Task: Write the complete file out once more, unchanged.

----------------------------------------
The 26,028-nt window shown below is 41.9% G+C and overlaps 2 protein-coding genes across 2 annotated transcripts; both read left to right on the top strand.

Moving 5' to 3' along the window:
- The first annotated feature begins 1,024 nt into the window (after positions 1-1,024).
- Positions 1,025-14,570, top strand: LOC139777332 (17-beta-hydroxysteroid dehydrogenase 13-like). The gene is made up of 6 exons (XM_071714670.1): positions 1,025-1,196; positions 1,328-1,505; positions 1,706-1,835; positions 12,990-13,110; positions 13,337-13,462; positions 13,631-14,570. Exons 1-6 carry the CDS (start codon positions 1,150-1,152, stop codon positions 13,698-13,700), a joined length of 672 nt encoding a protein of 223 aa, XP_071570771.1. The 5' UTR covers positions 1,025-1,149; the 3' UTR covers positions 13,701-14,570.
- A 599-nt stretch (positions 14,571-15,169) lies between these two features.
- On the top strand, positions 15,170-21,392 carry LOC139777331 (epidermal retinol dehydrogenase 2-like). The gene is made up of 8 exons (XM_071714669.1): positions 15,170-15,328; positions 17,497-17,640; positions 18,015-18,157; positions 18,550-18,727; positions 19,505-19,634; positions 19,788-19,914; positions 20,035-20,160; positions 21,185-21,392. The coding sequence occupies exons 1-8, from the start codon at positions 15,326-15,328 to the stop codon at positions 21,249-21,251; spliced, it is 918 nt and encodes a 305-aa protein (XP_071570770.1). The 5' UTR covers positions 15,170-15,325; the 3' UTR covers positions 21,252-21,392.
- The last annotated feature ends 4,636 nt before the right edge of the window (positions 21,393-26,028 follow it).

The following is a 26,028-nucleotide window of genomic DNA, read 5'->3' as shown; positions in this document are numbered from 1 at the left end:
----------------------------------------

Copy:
The 26,028-nt window shown below is 41.9% G+C and overlaps 2 protein-coding genes across 2 annotated transcripts; both read left to right on the top strand.

Moving 5' to 3' along the window:
- The first annotated feature begins 1,024 nt into the window (after positions 1-1,024).
- Positions 1,025-14,570, top strand: LOC139777332 (17-beta-hydroxysteroid dehydrogenase 13-like). The gene is made up of 6 exons (XM_071714670.1): positions 1,025-1,196; positions 1,328-1,505; positions 1,706-1,835; positions 12,990-13,110; positions 13,337-13,462; positions 13,631-14,570. Exons 1-6 carry the CDS (start codon positions 1,150-1,152, stop codon positions 13,698-13,700), a joined length of 672 nt encoding a protein of 223 aa, XP_071570771.1. The 5' UTR covers positions 1,025-1,149; the 3' UTR covers positions 13,701-14,570.
- A 599-nt stretch (positions 14,571-15,169) lies between these two features.
- On the top strand, positions 15,170-21,392 carry LOC139777331 (epidermal retinol dehydrogenase 2-like). The gene is made up of 8 exons (XM_071714669.1): positions 15,170-15,328; positions 17,497-17,640; positions 18,015-18,157; positions 18,550-18,727; positions 19,505-19,634; positions 19,788-19,914; positions 20,035-20,160; positions 21,185-21,392. The coding sequence occupies exons 1-8, from the start codon at positions 15,326-15,328 to the stop codon at positions 21,249-21,251; spliced, it is 918 nt and encodes a 305-aa protein (XP_071570770.1). The 5' UTR covers positions 15,170-15,325; the 3' UTR covers positions 21,252-21,392.
- The last annotated feature ends 4,636 nt before the right edge of the window (positions 21,393-26,028 follow it).

The following is a 26,028-nucleotide window of genomic DNA, read 5'->3' as shown; positions in this document are numbered from 1 at the left end: